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Toyin Agbetu


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Audio interview with Toyin Agbetu

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Agbetu, Toyin (Mr) (Subject of)


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When we moved here me, my sister, my father it was quite a big change, we were moving from a flat to a home, to a house - there was no lifts, I know it sounds really bizarre but when you live on a top floor, there’s only four flights in Green, but when you get used to carrying the shopping up there. Those are the days of paraffin as well, heating so all that stuff used to happen it was quite a change but it was a pleasant change in the sense that you kind of get used to a different way of living, a different space that you are going to call home, and it was quite good therefore. For some reason where we lived it was reasonably quiet. I know that not all Homerton is as quiet as this part and I know just a road away you know the typical circled urban kind of characteristics take place, but I mean you where we are was quite quiet. One of the nicest things we liked about here when we moved in was that there was a local market on the main street, Chatsworth Road and so you could do all your shopping literally a stones throw away. You were talking about changes here. Well the market in Chatsworth Rd closed down and you know we started to see different kinds of businesses coming in as more electronics took hold in popular culture. There were more mobile phones, more computers. Traditional shops started to close down. You’d see newsagents that you’d go to change hands several times; you know somebody would own it for like maybe five years then someone else would own it. When the market left something happened to the character of the place. It became colder, it began to feel more like a duplicate of the streets you see on TV; just another street, another high street with shops. They weren’t big branded shops, which was a good thing in my mind, so they weren’t the major chains, but it lost something. Fortunately now the market’s actually come back and it’s been running for just under a year now, it’s only the Sunday not the Saturday but it’s a good start.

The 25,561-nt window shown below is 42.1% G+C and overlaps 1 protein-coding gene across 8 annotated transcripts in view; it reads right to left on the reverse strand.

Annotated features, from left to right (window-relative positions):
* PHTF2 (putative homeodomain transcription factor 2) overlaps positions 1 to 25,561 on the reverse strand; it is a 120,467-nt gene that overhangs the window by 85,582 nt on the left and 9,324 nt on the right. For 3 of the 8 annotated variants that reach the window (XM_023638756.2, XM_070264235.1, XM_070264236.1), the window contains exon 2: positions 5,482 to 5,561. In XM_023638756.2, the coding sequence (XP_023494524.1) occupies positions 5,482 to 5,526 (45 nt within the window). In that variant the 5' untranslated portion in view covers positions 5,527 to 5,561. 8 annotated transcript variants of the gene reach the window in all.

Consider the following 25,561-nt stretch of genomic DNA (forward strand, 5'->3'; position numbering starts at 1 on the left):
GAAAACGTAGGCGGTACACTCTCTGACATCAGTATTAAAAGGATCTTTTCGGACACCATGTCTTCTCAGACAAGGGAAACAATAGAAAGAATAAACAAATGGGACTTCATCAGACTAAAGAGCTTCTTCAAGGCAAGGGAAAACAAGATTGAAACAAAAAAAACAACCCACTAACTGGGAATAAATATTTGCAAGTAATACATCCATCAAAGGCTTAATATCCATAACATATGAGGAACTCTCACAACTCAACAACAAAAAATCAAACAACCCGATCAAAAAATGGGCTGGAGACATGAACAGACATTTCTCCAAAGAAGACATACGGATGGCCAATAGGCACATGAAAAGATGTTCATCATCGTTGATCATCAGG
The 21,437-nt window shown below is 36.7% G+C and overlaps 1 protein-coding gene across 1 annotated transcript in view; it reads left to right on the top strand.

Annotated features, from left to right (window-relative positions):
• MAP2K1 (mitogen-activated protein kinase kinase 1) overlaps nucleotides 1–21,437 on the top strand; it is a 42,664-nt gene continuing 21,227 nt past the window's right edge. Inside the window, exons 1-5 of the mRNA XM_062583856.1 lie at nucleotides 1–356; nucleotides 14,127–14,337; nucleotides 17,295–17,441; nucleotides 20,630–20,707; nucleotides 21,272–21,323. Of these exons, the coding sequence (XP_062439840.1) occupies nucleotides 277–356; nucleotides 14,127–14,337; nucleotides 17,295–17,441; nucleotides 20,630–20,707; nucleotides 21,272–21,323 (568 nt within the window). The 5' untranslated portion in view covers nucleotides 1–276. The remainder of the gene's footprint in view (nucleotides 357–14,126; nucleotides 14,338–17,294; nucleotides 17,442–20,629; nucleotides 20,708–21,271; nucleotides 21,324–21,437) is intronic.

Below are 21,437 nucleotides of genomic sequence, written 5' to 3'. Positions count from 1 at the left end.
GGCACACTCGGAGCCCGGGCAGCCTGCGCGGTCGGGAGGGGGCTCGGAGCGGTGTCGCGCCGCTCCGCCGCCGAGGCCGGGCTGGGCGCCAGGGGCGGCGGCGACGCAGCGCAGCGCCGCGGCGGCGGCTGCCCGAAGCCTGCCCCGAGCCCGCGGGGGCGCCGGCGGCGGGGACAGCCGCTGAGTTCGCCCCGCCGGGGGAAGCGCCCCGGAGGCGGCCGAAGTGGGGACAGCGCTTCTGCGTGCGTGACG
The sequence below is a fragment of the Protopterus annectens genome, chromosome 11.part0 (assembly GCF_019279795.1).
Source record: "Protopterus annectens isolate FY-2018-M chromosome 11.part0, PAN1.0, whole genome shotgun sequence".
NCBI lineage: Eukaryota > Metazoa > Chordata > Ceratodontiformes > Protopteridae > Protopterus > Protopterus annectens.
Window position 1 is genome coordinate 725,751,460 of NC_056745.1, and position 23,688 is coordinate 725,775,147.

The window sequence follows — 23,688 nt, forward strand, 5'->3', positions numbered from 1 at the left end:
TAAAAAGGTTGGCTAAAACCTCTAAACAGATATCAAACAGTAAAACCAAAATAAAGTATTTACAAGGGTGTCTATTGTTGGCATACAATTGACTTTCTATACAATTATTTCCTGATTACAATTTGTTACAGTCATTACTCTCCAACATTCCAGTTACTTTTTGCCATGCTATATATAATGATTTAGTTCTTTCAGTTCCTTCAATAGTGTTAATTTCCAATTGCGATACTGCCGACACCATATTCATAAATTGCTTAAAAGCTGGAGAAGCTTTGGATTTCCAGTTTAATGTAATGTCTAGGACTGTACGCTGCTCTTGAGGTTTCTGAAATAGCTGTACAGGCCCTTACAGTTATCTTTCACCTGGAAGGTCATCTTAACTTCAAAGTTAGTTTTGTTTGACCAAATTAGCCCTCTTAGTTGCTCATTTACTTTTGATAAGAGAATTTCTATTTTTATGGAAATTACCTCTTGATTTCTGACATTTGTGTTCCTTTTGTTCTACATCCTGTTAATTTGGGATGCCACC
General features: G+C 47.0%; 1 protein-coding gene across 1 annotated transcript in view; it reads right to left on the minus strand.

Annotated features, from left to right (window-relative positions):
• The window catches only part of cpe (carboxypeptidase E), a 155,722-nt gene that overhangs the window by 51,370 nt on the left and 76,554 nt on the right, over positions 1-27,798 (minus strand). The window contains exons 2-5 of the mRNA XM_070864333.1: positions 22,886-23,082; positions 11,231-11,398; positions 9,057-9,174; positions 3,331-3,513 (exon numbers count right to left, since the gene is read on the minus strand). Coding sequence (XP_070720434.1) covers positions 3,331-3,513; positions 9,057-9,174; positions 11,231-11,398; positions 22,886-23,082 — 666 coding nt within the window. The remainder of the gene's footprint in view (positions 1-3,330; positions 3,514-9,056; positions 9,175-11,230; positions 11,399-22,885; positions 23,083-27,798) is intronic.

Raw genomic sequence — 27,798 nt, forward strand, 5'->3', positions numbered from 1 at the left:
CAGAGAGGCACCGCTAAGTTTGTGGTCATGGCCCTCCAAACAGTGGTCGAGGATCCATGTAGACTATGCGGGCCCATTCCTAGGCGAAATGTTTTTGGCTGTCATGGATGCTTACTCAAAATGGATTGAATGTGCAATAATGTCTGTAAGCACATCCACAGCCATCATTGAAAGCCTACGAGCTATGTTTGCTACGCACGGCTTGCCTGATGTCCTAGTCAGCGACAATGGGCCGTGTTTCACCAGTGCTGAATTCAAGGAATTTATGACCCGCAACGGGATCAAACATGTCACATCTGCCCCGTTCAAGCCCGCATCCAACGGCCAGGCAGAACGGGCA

One of the other things that used to happen was that this place called Chats Palace which was just down the road, and that was a really good hub because on a Saturday as well they used to do children’s presentations and puppet shows and stuff so we used to take the children there. And you know it was predominantly a European crowd but you’d get a mix of people from different backgrounds - Asian, African, African-Caribbean I mean the whole ?gorma? would be there. And the presentations that would happen would also be a mix, so you’d get puppet shows and plays, so what happened was that everybody was actually comfortable with each other. You know you made an effort, the children were there you’re sitting together you’re being polite, so there was that. But you’re always aware that there is this divide, I wouldn’t go as far as say a class divide but it’s bordering a class divide.